Saturday 22 October 2016

Terrorism fears as blast on Turkish airplane kills cleaner

Colin Freeman in London

Published 24/12/2015 | 02:30

Sabiha Gokcen Airport in Istanbul
Sabiha Gokcen Airport in Istanbul

An explosion aboard a plane at Turkey's international airport killed an airline cleaner yesterday, triggering a security alert as the authorities sought to determine whether a bomb was responsible.

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Armed police sealed off part of Sabiha Gokcen, Istanbul's second airport, early yesterday morning. The blast injured a second cleaner and damaged five planes standing hundreds of feet away. While the cause is not yet known, aviation experts warned last night that the explosion appeared to be a bomb.

There has been a wave of Isil-sponsored terror attacks in Turkey which could raise concerns that the group has been able to breach airport security.

The blast took place around 2am local time as the cleaner, Zehra Yamac (30), was working on a plane belonging to Pegasus airlines, Turkey's main budget carrier. Witnesses reported hearing up to three separate explosions. Police armed with rifles imposed tight security at entrances to the airport.

It was unclear whether the blast occurred inside the plane or at a location next to it. No passengers were in the area at the time. The explosion damaged at least four other planes as far as 300 yards away.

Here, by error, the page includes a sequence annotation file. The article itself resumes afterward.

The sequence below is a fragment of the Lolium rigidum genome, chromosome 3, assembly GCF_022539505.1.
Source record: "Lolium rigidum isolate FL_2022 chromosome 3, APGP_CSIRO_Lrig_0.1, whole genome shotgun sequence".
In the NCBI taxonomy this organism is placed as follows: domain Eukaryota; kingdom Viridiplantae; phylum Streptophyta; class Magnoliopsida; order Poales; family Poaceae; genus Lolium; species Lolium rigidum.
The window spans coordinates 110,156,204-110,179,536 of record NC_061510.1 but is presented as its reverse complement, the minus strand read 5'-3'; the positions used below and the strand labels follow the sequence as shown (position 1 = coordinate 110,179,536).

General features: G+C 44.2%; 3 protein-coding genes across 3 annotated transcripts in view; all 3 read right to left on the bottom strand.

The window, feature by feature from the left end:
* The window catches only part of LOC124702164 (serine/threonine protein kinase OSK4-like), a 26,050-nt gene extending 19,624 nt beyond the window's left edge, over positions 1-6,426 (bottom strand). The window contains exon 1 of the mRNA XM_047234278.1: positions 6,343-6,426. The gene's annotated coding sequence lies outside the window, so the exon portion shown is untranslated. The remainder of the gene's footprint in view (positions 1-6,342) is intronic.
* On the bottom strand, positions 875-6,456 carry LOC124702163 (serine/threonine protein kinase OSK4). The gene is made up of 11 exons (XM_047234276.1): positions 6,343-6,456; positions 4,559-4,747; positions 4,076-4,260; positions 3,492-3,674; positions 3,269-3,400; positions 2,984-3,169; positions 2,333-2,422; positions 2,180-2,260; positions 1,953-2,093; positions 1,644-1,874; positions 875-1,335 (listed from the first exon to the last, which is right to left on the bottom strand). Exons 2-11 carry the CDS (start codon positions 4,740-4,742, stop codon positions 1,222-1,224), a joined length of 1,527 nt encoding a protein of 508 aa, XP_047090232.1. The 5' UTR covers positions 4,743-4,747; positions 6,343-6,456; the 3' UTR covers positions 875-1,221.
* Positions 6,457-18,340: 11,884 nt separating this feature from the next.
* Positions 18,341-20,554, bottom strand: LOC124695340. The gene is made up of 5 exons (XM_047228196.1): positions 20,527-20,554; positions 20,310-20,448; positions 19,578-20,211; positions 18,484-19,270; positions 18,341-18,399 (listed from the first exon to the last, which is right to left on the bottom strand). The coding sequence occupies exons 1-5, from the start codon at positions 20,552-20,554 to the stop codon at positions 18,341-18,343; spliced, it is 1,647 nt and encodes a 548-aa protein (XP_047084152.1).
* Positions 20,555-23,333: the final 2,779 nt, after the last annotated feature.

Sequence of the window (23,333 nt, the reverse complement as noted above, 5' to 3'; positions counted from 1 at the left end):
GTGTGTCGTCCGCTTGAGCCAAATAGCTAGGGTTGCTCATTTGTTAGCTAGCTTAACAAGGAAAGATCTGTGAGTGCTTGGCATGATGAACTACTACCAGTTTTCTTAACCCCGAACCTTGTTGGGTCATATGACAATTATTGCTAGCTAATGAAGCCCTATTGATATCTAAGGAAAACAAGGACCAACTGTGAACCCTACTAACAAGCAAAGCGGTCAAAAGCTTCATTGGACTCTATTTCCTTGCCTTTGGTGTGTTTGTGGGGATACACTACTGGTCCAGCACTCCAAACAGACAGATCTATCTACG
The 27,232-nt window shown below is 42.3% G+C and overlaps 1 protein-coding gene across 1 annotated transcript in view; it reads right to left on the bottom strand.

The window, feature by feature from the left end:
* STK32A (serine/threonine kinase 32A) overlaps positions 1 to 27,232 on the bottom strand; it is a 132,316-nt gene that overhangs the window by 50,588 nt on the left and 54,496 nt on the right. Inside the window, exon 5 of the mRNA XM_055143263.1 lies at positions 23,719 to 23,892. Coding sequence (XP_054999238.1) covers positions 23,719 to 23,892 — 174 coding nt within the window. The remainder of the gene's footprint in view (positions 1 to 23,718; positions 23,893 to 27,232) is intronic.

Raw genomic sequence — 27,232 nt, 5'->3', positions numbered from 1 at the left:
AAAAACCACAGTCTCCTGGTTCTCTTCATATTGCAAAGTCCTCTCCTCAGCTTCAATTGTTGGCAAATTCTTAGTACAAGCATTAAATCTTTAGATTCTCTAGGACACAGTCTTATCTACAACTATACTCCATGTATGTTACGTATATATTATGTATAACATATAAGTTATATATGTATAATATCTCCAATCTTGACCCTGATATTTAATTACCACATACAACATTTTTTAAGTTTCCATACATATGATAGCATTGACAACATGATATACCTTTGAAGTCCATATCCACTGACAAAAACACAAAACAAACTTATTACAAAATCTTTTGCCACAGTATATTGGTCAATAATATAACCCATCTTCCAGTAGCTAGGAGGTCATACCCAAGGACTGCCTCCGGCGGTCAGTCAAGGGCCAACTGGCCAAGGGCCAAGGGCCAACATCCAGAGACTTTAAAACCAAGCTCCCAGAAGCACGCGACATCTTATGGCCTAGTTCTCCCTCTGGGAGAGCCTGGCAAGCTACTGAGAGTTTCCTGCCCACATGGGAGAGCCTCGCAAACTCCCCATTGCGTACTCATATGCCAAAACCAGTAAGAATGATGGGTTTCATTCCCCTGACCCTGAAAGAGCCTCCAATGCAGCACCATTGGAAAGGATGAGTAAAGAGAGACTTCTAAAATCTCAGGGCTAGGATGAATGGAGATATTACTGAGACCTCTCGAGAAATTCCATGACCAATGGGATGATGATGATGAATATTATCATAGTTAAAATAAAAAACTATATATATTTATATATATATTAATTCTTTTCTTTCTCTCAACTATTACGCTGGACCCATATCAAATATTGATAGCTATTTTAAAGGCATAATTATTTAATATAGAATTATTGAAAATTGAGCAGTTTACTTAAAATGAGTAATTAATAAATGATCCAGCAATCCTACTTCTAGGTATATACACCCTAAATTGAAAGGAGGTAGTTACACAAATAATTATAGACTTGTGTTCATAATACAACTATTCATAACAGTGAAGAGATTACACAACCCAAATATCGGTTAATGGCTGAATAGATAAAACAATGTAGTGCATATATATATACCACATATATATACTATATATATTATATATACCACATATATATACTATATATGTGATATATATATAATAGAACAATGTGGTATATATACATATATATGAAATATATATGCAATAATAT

Turkish police had not commented on the cause last night, but British aviation security experts said it was unlikely it could have been due to a routine mechanical malfunction on the plane.

Damage to windows in the airport suggested they had been hit by shrapnel, said Matthew Finn, managing director of the London-based aviation security firm Augmentiq.

"It is too early at this stage to have any definitive thoughts, but what stands out most is what appears to be shrapnel damage on the airport windows, plus the damage done to planes some distance away. All of these point to it being some kind of bomb," he said.


"Other scenarios don't really stand up. There are things like the cooker in the galley of a plane that could malfunction and hurt someone, but the blast radius is so wide that it looks like it was some kind of device. The question then is how did it get into the airport, and what is security like there?"

Bomb attacks by Kurdish, Leftist and Islamist militants are common in Turkey. A long-running conflict between the state and the militant Kurdistan Workers Party (PKK) has flared up in Turkey's mainly Kurdish south-east since the collapse of a ceasefire in July.

Binali Yildirim, Turkey's transport minister, said: "At this moment it's too early to give a verdict but I want to emphasise there is no weakness concerning security." (© Daily Telegraph, London)

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